What Causes It: Spicy or fried foods, caffeine, chocolate, alcohol, foods high in citrus, like some fruits and tomatoes. “You may also notice it if you lay down immediately after eating,” says Dr. Rho. “There’s another type called silent reflux, in which you reflux all the time regardless of eating.”
Treatment: Modify your diet by minimizing the foods that trigger symptoms, says Dr. Rho, and eat at least three hours before bedtime. OTC heartburn medications or prescription medications may also help.
You may have the flu
What It Is: “Influenza (flu) is a virus that can cause a cough. With the flu, you may also experience systemic symptoms like intense body aches, fever, and fatigue,” says Rachel Taliercio, DO, pulmonologist at the Cleveland Clinic. It will be a persistent cough.
What Causes It: Viral infections can irritate the nerve endings in your airways, and may lead to other upper respiratory infections.
Treatment: If the flu is diagnosed early, there are some medications available, such as Tamiflu,” says Dr. Taliercio.
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You may have chronic bronchitis
What It Is: “Chronic bronchitis will sound like a wet, productive cough,” says Dr. Taliercio.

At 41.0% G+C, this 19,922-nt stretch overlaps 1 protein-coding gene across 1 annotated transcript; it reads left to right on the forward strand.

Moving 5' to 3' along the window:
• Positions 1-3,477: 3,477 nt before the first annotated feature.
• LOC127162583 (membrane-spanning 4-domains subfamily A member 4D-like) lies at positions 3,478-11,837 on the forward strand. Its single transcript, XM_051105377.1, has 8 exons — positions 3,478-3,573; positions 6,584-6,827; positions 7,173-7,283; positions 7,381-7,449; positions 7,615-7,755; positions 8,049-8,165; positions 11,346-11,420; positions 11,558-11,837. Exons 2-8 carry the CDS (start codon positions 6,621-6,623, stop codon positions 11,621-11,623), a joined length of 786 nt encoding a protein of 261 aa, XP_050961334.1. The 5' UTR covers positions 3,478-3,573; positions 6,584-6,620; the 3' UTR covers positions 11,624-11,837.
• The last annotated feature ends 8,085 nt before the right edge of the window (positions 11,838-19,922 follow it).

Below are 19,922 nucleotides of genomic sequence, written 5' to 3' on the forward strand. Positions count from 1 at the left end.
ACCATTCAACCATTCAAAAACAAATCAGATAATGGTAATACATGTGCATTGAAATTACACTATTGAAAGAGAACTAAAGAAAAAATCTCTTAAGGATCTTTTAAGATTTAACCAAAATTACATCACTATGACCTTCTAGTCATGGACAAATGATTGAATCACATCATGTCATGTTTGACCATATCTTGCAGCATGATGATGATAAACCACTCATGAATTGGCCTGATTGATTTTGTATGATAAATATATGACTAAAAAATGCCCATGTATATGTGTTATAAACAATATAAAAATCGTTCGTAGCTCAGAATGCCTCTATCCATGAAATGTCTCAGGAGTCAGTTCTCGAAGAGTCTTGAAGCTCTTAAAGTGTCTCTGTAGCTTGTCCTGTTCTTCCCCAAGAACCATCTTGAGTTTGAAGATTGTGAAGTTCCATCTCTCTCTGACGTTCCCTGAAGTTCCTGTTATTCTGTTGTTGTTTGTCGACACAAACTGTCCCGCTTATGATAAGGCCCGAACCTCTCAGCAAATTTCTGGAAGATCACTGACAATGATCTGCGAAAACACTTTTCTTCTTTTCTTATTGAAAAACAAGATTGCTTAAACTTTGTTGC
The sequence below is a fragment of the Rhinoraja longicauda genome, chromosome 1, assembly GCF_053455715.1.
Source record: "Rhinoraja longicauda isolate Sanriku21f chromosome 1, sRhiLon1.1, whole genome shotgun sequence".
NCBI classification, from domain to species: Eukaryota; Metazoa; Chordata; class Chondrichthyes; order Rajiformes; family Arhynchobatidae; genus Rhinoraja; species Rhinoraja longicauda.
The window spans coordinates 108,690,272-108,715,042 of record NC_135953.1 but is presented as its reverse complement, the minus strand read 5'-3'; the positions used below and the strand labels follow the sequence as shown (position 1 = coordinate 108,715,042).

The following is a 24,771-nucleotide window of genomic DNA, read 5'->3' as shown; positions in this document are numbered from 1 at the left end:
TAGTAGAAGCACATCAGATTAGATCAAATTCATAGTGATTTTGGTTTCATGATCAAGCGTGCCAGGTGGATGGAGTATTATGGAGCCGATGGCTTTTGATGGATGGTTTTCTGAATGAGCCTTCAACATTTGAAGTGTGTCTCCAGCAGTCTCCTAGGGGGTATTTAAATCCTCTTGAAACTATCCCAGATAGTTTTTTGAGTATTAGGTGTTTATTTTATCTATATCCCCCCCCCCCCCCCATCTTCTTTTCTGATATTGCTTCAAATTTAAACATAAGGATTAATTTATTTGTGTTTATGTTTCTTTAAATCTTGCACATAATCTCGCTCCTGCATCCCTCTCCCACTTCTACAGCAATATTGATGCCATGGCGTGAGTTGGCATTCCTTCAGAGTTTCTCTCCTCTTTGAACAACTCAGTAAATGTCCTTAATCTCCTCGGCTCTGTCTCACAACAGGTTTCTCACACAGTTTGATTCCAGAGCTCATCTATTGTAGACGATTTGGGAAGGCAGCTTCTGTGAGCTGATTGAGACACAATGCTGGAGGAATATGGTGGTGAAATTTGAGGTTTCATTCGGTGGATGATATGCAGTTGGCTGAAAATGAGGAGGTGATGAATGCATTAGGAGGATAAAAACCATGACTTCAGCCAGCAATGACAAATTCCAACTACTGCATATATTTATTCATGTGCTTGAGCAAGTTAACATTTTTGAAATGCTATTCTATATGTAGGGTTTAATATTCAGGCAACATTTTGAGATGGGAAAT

What Causes It: “People that smoke or have a history of smoking are the most likely to have chronic bronchitis,” says Dr. Taliercio. It could also be caused by other air pollutants or dust.
Treatment: Your doctor may prescribe a bronchodilator medication or steroid, which work to relax and open your airways.
You may have pneumonia
What It Is: “Pneumonia is usually a wet cough with lots of mucus, and may cause breathlessness,” says Dr. Taliercio, and also may begin as an upper respiratory infection.
What Causes It: Pneumonia is caused by an infection in the lungs that leads to the buildup of fluids in the chest.
Treatment: Your doctor can diagnose pneumonia with a chest x-ray. Bacterial pneumonia is usually treated with antibiotics, and in severe cases may require intravenous antibiotics,” says Dr. Taliercio.
You may have lung cancer
What It Is: “Lung cancer usually causes a chronic, persistent cough that may result in breathlessness. Patients may also cough up blood, which is never a normal sign and should always be met with medical care,” says Dr. Taliercio.
What Causes It: The main cause of lung cancer is smoking, says Dr. Taliercio. It may also be caused by exposure to radon, asbestos, or other pollutants.
Treatment: “Lung cancer is the most common cause of cancer mortality because symptoms usually occur too late to get curative treatment,” says Dr. Taliercio. However, treatment may include surgery, radiation, and/or chemotherapy.
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Your medication may be the cause
What It Is: Certain medications, including common ones to treat high blood pressure, could be causing your cough. “These medications are called ACE inhibitors,” says Dr. Taliercio; they can trigger a dry cough similar to asthma.
What Causes It: This side effect occurs in about 10 per cent of patients taking ACE inhibitors. “It has to do with the way the medication works by blocking certain receptors,” says Dr. Taliercio.
Treatment: “As soon as you stop taking the medication, the cough should go away,” says Dr. Taliercio.